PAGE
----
Mutual Funds in India are gaining traction all thanks to the bull market conditions prevailing for the last few years especially after 2014. If invested early and in right schemes, Mutual Funds can provide you with long-term wealth. Though the number of subscribers for mutual funds is constantly growing, still lot of people are clueless about what tax benefits accrue to them if they invest in mutual funds. Will one be taxed at exuberant rates or any tax concessions available for investors of mutual fund schemes? Are there any differential rates of income tax for different mutual fund schemes? These are some of the questions that might have been keeping you not to jump the bandwagon of investing in mutual funds. In this post, I will try to explain how the mutual funds are taxed, tax benefits of mutual funds and what are different rates applicable to mutual funds. Let’s begin.
Before we delve into the actual taxation details with respect to mutual funds, I would like to introduce you a concept called ‘Capital Gains’ in income tax. You accrue capital gains when you sell any asset (like land, building, vehicle, house, furniture, machinery, patents, trademarks etc) or investment (shares, bonds etc.,). You generate capital gain when you sell any capital asset at price higher than the purchase price, else you would end up with capital loss. As far as income tax is concerned, only capital gain is pertinent to us. Again capital gains are classified as long-term capital gains and short-term capital gains depending upon the period for which you hold the asset. Let’s say you have a house property which you purchased or constructed in 2014 and sold during financial year 2017-18. Then you will need to pay Long Term Capital Gains (LTCG) (as you held it for more than 24 months) with some concessions like cost of acquisition being indexed to inflation etc . We will discuss the capital gains in detail in a later post. For now let us confine to the basic definition of capital gains and the classification of long-term and short-term capital gains.
Again, mutual funds are broadly classified into equity mutual funds, where at least 65% of portfolio of a mutual fund pertains to domestic equity shares. If not, they are called non-equity mutual funds. There are different methods of taxation for the above two types of mutual funds. Let’s first learn about the income tax on equity mutual funds.
Income Tax on Equity Mutual Funds:
|Particulars||Period of holding of equity mutual fund||Tax|
|Short Term Capital Gain||Less than 12 months||15%|
|Long Term Capital Gain||More than 12 months||Nil|
As discussed above, equity mutual funds invest more than 65% of their funds in domestic equity shares like large cap funds, small & mid cap funds etc. Hence they are linked to market fluctuations and hence are more volatile. But if held for long-term their returns easily outweigh the traditional forms of investment like fixed deposits, PPFs, RDs etc. Hence to encourage the habit of investing in mutual funds by the general public and to give fillip to domestic industry which in turn will get the funds from these funds, the Government of India has made the tax on profits or returns from the long-term equity funds as Nil. That means if you hold on to an equity mutual fund for a certain minimum period, the returns you generate are completely tax-free. The period is defined by the Government as per Income Tax Act as 12 months. Hence if you hold the equity mutual fund for over 12 months, the gains you get will be classified as long term capital gains and will be fully tax exempt. However if you hold the fund for less than 12 months, then you will be charged short-term capital gain at 15%. While filing Income Tax returns, the LTCG on equity MFs being an exempt income, you need to show it under ‘Exempt Income’ section.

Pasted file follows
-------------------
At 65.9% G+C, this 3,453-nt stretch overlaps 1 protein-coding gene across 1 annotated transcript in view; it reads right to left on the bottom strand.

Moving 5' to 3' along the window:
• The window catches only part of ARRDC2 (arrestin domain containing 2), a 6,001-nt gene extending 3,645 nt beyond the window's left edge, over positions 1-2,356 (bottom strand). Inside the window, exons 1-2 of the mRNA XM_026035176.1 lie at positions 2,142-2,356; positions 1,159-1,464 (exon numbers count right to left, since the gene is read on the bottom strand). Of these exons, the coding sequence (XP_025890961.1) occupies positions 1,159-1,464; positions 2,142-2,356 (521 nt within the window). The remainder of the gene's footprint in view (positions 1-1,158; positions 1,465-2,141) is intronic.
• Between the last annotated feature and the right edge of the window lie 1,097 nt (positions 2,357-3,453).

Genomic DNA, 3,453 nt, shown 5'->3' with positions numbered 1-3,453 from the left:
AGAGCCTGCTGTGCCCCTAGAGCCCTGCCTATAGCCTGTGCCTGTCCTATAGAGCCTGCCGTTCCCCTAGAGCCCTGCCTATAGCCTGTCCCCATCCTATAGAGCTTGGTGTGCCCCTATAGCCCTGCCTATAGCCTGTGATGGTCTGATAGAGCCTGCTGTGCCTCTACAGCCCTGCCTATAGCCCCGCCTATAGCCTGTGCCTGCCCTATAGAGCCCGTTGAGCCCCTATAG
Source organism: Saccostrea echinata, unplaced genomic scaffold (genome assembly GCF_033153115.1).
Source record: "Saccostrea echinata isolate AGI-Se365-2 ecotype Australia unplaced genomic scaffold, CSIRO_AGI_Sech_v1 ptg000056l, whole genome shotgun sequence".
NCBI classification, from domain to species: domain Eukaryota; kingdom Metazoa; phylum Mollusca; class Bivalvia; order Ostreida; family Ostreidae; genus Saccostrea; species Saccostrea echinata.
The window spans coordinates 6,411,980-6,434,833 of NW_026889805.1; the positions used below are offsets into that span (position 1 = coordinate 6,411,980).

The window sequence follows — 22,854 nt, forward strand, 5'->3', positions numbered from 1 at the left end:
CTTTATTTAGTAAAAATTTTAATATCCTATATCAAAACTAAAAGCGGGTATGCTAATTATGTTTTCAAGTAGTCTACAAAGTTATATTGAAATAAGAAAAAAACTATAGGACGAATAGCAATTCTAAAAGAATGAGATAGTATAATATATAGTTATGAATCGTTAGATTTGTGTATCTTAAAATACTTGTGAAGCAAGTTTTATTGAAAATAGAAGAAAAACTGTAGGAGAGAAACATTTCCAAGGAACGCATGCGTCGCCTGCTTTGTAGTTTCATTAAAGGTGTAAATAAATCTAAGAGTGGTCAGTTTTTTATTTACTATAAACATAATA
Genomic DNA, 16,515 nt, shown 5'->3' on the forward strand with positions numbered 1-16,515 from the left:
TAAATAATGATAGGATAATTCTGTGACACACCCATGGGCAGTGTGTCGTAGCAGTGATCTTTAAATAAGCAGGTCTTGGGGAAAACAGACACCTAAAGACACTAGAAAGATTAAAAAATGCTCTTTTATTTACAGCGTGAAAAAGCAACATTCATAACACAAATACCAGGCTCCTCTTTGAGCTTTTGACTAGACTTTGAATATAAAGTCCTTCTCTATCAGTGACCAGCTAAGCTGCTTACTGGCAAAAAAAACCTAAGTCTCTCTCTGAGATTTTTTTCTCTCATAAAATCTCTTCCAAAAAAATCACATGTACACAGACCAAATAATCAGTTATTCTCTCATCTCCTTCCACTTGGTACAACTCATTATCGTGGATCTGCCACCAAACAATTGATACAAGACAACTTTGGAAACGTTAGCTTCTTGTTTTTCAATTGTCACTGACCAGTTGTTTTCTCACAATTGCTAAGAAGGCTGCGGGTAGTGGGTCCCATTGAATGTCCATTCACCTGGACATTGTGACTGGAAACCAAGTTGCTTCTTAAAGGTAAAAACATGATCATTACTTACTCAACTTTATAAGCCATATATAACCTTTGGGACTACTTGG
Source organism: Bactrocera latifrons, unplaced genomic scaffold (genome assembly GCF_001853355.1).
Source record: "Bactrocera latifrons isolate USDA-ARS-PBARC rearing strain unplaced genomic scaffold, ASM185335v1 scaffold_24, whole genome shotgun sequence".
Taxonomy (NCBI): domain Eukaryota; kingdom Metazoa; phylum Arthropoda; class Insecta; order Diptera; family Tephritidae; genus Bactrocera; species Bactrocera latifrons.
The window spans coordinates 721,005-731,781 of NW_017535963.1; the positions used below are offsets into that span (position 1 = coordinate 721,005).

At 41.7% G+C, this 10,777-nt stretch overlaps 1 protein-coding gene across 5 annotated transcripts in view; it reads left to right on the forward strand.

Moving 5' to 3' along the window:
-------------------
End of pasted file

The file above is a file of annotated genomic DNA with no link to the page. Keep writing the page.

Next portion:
Income Tax on Non-Equity Mutual Funds:
Non-equity mutual funds include liquid funds,ultra short-term, short-term funds, infrastructure debt funds, gold funds etc. The criteria for deciding period of holding for non-equity mutual funds is 36 months. So if you hold on to a non-equity mutual fund for less than 36 months (3 years), you attract short-term capital gains (STCG) on the returns as per your income tax slab. Suppose you are in Rs. 5 lakh- Rs. 10 lakh income tax slab, you need to pay tax @20%, if you are in 2.5L-5L income tax slab, you need to pay STCG of 5% (AY 2018-19) etc. If you hold it for more than 36 months, you need to pay Long Term Capital Gains (LTCG) at 20% with the benefit of inflation indexation else 10% without the benefit of indexation.
Income Tax on Mutual Fund Dividends:
On mutual fund dividends, again different methods of taxation for equity mutual funds and non-equity mutual funds. Dividends issued on equity mutual funds are tax-free both for the investor and for the AMC. However in case of debt mutual funds, while the AMC(Asset Management Company) has to pay a tax known as Dividend Distribution Tax (DDT) on the dividends issued, there is no direct income tax burden on the investor. However, the mutual fund house (AMC) usually deducts the DDT from your NAV and remits the same to the Income Tax Department directly. Currently the rate of DDT stands at 28.84% (25% income tax +12% surcharge + 3% education cess). You can see that you will receive dividends after deduction of DDT which means effectively you will receive only 71.16% of your dividend income. Hence you need to factor in this additional cost when you decide to invest in debt mutual funds with dividend options because of this indirect burden of Dividend Distribution Tax.
Let’s take some general questions posed by investors in Mutual Funds/ Tax Payers:
Q. In debt funds, short-term capital gain (if you invest it for less than 3 years) is mentioned as “tax per your income tax slab” rate. Does it mean that I don’t have to pay anything if my income is less than Rs 2.5 lakhs (currently the base level for income tax) ?